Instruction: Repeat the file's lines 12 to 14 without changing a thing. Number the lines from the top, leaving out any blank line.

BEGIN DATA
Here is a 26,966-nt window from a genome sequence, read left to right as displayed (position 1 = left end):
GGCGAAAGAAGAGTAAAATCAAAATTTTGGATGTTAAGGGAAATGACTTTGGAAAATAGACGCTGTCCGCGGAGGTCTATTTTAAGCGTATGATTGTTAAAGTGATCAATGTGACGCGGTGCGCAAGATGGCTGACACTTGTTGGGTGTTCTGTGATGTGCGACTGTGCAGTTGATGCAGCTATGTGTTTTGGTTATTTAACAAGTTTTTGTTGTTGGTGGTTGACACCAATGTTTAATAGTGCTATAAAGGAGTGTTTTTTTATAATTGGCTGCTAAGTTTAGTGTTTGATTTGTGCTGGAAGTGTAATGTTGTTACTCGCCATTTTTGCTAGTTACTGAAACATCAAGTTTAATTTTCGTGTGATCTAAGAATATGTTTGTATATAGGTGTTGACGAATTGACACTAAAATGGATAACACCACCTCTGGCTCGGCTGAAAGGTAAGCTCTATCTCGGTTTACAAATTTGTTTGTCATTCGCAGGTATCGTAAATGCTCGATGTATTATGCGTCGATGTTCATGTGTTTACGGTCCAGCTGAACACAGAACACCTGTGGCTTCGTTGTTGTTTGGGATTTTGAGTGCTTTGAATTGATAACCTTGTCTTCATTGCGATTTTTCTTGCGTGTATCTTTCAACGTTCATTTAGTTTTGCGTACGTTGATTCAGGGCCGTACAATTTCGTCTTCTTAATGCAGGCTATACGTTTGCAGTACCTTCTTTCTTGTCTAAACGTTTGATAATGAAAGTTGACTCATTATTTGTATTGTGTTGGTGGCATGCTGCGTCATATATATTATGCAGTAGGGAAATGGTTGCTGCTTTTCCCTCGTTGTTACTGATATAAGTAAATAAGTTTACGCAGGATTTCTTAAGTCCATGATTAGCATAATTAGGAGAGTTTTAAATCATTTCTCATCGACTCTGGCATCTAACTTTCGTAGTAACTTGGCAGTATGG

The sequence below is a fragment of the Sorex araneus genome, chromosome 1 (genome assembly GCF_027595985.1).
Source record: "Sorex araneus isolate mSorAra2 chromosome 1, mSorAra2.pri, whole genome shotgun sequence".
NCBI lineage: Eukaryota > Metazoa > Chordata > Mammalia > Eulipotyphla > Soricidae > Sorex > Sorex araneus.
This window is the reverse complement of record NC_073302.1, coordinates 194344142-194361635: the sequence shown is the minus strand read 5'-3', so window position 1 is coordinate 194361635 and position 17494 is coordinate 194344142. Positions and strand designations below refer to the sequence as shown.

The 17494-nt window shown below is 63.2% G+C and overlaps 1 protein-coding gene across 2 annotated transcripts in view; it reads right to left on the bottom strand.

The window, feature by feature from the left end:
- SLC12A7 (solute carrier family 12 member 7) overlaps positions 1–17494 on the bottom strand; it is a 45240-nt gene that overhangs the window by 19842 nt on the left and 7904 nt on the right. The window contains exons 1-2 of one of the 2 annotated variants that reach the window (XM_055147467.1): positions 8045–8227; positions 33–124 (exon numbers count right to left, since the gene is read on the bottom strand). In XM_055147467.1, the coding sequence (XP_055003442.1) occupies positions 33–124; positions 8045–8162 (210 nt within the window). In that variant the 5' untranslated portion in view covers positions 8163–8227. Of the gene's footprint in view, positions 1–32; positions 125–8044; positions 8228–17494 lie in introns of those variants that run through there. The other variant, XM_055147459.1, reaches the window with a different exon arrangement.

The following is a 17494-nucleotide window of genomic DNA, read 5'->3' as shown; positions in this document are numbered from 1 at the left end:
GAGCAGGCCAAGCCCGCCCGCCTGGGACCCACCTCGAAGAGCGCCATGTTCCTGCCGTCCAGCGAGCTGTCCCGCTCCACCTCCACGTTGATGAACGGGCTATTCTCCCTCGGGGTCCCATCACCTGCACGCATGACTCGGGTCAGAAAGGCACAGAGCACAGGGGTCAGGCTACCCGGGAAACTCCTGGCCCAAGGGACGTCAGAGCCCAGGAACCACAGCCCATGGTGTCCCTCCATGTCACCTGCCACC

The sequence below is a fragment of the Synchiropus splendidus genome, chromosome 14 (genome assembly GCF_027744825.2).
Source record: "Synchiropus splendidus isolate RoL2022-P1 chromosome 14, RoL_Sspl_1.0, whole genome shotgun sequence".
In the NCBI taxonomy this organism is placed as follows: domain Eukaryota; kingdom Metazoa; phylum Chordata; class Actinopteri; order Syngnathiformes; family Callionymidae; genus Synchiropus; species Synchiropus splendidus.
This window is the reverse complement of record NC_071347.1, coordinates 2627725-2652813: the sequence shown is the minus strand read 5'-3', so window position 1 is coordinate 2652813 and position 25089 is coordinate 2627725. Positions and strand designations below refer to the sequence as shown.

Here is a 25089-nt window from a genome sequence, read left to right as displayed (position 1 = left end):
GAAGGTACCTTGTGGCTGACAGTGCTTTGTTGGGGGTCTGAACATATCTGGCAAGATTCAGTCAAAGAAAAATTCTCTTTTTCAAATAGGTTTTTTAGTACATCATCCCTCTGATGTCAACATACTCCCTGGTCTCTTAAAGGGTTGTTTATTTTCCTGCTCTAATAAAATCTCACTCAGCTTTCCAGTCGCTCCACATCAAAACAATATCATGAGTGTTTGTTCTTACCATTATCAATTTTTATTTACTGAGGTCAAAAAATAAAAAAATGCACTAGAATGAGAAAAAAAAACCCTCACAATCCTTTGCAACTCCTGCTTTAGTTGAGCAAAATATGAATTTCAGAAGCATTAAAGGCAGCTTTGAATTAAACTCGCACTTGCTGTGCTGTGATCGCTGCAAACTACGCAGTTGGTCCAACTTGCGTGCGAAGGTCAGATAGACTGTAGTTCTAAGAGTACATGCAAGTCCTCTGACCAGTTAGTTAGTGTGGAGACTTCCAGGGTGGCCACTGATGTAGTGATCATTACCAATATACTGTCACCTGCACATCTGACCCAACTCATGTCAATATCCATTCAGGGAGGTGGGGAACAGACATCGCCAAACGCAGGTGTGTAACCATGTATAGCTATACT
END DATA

The sequence below is a fragment of the Synchiropus splendidus genome, chromosome 14 (genome assembly GCF_027744825.2).
Source record: "Synchiropus splendidus isolate RoL2022-P1 chromosome 14, RoL_Sspl_1.0, whole genome shotgun sequence".
In the NCBI taxonomy this organism is placed as follows: domain Eukaryota; kingdom Metazoa; phylum Chordata; class Actinopteri; order Syngnathiformes; family Callionymidae; genus Synchiropus; species Synchiropus splendidus.